Sneaky’s BBQ — catch it while you can 

click to enlarge Meat, glorious meat: Sneaky’s BBQ offerings — from the kurobuta pork belly (pictured) to the brisket — are delicious. - BETH LABERGE/SPECIAL TO THE S.F. EXAMINER
  • Beth Laberge/Special to the S.F. Examiner
  • Meat, glorious meat: Sneaky’s BBQ offerings — from the kurobuta pork belly (pictured) to the brisket — are delicious.

Critics typically avoid pop-ups; who wants to review a restaurant that might never return? I once reviewed a Caribbean pop-up in Berkeley, only to learn the cook left for Jamaica a week later. Fool me once.

OK, fool me twice. I want to review Sneaky’s BBQ now, with full knowledge that it could disappear into the fog.  

Here’s the abridged Sneaky’s story: Part-time rocker Ben Thorne, a Maine native with no barbecue experience, inherited a smoker with his friend Pat Wachter. They self-schooled for many moons, transforming from “comically inept” to smoker savants.

After dazzling friends with their new ’cue wizardry, Thorne and Wachter busted into The City’s underground dining scene. A cult following emerged.

By the time Sneaky’s scored a semipermanent space, co-opting the kitchen at Rebel gay bar, mainstream food media were bewitched. Among many accolades, Food and Wine listed Sneaky’s as one of the six best new barbecue joints last year, nationwide.

You’d think this story would follow a familiar “pop-up goes proper” arc, but alas. Earlier this year, the whole thing unraveled.

At some point, the distance between Sneaky’s culinary goals and Rebel’s clubby aspirations became irreconcilable; Thorne said a family of four would stop by for Sunday lunch, only to find a “gyrating go-go dancer up in their face.” Awkward.

Sneaky’s fans took solace with talk of a new, permanent location in the Mission. Sadly, the deal fell through. “It would’ve been a lot of work for a place that wasn’t quite right,” Thorne laments.

Kind of the opposite of former pop-up Mission Chinese (coming soon to Brooklyn and Oklahoma City), Sneaky’s has now shrunk to virtually nothing. Now, we’re left with some irregular delivery, the odd monthly pop-up and an erratic Twitter feed. It feels like a slow fade-out.

By some chancy kismet, I dropped into the mustache-thick Dear Mom bar recently, during one of Sneaky’s rare public appearances. My rewards were handsome.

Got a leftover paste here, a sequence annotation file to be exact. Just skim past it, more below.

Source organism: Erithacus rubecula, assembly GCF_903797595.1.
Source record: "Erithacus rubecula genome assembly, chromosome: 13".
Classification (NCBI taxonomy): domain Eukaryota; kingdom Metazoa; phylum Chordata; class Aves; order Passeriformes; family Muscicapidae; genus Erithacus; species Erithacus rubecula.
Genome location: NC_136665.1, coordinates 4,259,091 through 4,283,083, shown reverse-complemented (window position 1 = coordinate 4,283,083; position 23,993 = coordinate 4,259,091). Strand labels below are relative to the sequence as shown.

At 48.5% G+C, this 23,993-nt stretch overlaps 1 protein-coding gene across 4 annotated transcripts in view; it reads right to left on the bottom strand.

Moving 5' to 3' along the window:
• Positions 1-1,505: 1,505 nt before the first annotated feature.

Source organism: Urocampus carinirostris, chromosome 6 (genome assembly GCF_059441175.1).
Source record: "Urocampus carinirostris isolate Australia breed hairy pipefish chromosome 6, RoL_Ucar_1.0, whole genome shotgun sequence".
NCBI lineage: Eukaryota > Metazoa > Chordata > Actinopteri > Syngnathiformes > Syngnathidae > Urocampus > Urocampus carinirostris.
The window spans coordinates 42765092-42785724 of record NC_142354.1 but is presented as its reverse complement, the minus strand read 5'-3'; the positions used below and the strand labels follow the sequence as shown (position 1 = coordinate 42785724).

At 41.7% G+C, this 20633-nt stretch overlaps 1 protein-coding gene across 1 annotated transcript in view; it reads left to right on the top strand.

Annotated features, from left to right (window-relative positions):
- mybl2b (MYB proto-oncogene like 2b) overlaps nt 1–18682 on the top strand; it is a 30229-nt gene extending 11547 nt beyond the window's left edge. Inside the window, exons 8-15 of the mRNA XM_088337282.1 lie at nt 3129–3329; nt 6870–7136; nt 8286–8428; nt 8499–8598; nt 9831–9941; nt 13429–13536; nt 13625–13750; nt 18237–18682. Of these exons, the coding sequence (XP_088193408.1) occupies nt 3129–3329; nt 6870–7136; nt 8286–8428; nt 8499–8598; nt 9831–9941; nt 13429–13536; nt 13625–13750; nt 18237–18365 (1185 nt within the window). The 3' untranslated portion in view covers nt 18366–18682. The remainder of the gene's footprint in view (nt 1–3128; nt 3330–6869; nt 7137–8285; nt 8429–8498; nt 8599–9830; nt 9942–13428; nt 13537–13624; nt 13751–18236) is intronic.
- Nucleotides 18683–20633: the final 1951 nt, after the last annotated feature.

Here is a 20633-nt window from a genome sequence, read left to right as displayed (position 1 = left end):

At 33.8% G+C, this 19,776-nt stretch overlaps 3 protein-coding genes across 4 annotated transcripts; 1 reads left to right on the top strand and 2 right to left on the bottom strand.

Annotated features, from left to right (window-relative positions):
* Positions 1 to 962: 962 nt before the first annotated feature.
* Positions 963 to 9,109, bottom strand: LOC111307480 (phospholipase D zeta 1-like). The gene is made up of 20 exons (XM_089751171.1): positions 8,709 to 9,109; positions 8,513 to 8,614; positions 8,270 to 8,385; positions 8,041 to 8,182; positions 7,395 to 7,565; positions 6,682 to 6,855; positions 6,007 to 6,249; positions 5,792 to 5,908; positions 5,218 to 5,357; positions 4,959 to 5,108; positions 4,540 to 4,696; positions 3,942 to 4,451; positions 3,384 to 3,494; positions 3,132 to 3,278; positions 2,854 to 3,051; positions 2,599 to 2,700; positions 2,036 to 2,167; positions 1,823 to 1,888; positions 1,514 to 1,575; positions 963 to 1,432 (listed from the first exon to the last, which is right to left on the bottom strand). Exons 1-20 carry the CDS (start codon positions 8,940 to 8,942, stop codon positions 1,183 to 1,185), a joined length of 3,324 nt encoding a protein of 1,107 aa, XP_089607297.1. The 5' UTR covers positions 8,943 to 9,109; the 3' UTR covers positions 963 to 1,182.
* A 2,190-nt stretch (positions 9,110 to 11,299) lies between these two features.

There was a beautiful pulled-pork sandwich, rippled with waves of crunch, searing fat bubbles and tangy N.C. sauce. There was a pork belly BLT, with thin carvings of Sneaky’s signature kurobuta giving the classic sandwich a luxurious turn.

And the smoky fried wings, bathed in creamy Rooster sauce, prompted my friend Steve — not a man prone to hyperbole — to claim they were San Francisco’s finest. He was not drunk.

Even the vegan option was compelling: fleshy, artichoke-heartlike barbecue jackfruit and slaw on a big, fluffy bun.
This meal was not enough. I rushed home to order a Friday home delivery and celebrated my riches all week. The smoke-rich, thick-cut, fat-rippled brisket prompted me to speak in clichés — “A revelation!” — and prompted my near-vegetarian ladyfriend to steal a piece while I was sleeping.

And dear Lord, the dense rectangles of Bassian Farms pork belly were intense. Caked in a peppery rub, each nugget was the porcine equivalent of some decadent French pastry, with supple pink meat interwoven with moist bands of fat. “I can’t eat another bite” segued into “I must eat another bite.”

If you want your own Sneaky’s fix, email sneakysbbq@gmail.com to learn about future citywide delivery days (usually Fridays) and pop-ups. And do it now.

You see, I have a fear. Thorne is in four local bands; what if he decides barbecue is getting in the way of his music? Don’t say I didn’t warn you.

About The Author

Jesse Hirsch

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